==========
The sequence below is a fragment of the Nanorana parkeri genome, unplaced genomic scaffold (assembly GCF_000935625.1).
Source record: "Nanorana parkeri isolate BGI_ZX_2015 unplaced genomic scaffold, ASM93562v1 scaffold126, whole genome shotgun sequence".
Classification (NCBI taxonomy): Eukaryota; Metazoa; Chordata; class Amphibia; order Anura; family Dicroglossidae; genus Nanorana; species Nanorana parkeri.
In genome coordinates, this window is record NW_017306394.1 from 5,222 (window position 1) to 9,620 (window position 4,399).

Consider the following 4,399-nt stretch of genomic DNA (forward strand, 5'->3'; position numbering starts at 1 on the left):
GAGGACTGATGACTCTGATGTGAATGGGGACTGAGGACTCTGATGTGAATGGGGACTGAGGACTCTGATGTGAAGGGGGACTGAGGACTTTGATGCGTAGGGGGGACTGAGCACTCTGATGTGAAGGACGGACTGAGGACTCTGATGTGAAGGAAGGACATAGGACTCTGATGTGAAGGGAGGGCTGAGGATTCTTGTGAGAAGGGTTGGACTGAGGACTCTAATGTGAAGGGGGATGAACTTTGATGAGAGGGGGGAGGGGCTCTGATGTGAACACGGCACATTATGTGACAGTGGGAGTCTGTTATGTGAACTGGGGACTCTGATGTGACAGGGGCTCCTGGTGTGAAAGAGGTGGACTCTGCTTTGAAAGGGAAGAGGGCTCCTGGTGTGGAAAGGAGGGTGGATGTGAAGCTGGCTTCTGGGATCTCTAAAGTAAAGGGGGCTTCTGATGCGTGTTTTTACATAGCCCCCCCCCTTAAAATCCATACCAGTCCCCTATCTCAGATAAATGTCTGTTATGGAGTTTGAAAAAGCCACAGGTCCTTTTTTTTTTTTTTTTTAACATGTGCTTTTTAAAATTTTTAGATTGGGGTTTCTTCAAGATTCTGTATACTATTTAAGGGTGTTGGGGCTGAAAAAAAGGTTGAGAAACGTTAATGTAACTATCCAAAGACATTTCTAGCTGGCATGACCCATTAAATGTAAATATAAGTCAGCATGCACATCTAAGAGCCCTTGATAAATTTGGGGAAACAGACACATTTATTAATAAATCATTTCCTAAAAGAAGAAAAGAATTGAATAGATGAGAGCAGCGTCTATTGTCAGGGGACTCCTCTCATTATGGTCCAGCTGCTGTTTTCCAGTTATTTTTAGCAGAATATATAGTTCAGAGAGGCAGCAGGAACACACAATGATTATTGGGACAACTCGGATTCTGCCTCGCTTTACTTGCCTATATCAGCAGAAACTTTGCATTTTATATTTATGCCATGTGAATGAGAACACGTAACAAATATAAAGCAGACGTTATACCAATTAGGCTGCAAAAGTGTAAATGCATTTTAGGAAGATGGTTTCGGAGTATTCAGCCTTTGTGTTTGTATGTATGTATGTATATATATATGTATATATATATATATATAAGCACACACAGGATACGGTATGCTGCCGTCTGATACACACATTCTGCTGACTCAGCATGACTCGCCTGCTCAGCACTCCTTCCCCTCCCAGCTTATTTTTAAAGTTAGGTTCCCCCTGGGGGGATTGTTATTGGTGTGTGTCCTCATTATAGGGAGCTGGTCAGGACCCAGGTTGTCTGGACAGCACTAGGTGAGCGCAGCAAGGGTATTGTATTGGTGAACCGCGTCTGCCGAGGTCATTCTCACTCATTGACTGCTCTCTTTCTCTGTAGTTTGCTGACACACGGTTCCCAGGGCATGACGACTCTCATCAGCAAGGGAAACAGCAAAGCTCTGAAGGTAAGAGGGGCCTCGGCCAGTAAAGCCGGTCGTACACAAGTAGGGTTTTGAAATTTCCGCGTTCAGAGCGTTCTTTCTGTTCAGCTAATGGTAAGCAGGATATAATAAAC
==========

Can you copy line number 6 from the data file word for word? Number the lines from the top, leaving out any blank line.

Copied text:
GAGGACTGATGACTCTGATGTGAATGGGGACTGAGGACTCTGATGTGAATGGGGACTGAGGACTCTGATGTGAAGGGGGACTGAGGACTTTGATGCGTAGGGGGGACTGAGCACTCTGATGTGAAGGACGGACTGAGGACTCTGATGTGAAGGAAGGACATAGGACTCTGATGTGAAGGGAGGGCTGAGGATTCTTGTGAGAAGGGTTGGACTGAGGACTCTAATGTGAAGGGGGATGAACTTTGATGAGAGGGGGGAGGGGCTCTGATGTGAACACGGCACATTATGTGACAGTGGGAGTCTGTTATGTGAACTGGGGACTCTGATGTGACAGGGGCTCCTGGTGTGAAAGAGGTGGACTCTGCTTTGAAAGGGAAGAGGGCTCCTGGTGTGGAAAGGAGGGTGGATGTGAAGCTGGCTTCTGGGATCTCTAAAGTAAAGGGGGCTTCTGATGCGTGTTTTTACATAGCCCCCCCCCTTAAAATCCATACCAGTCCCCTATCTCAGATAAATGTCTGTTATGGAGTTTGAAAAAGCCACAGGTCCTTTTTTTTTTTTTTTTTAACATGTGCTTTTTAAAATTTTTAGATTGGGGTTTCTTCAAGATTCTGTATACTATTTAAGGGTGTTGGGGCTGAAAAAAAGGTTGAGAAACGTTAATGTAACTATCCAAAGACATTTCTAGCTGGCATGACCCATTAAATGTAAATATAAGTCAGCATGCACATCTAAGAGCCCTTGATAAATTTGGGGAAACAGACACATTTATTAATAAATCATTTCCTAAAAGAAGAAAAGAATTGAATAGATGAGAGCAGCGTCTATTGTCAGGGGACTCCTCTCATTATGGTCCAGCTGCTGTTTTCCAGTTATTTTTAGCAGAATATATAGTTCAGAGAGGCAGCAGGAACACACAATGATTATTGGGACAACTCGGATTCTGCCTCGCTTTACTTGCCTATATCAGCAGAAACTTTGCATTTTATATTTATGCCATGTGAATGAGAACACGTAACAAATATAAAGCAGACGTTATACCAATTAGGCTGCAAAAGTGTAAATGCATTTTAGGAAGATGGTTTCGGAGTATTCAGCCTTTGTGTTTGTATGTATGTATGTATATATATATGTATATATATATATATATAAGCACACACAGGATACGGTATGCTGCCGTCTGATACACACATTCTGCTGACTCAGCATGACTCGCCTGCTCAGCACTCCTTCCCCTCCCAGCTTATTTTTAAAGTTAGGTTCCCCCTGGGGGGATTGTTATTGGTGTGTGTCCTCATTATAGGGAGCTGGTCAGGACCCAGGTTGTCTGGACAGCACTAGGTGAGCGCAGCAAGGGTATTGTATTGGTGAACCGCGTCTGCCGAGGTCATTCTCACTCATTGACTGCTCTCTTTCTCTGTAGTTTGCTGACACACGGTTCCCAGGGCATGACGACTCTCATCAGCAAGGGAAACAGCAAAGCTCTGAAGGTAAGAGGGGCCTCGGCCAGTAAAGCCGGTCGTACACAAGTAGGGTTTTGAAATTTCCGCGTTCAGAGCGTTCTTTCTGTTCAGCTAATGGTAAGCAGGATATAATAAAC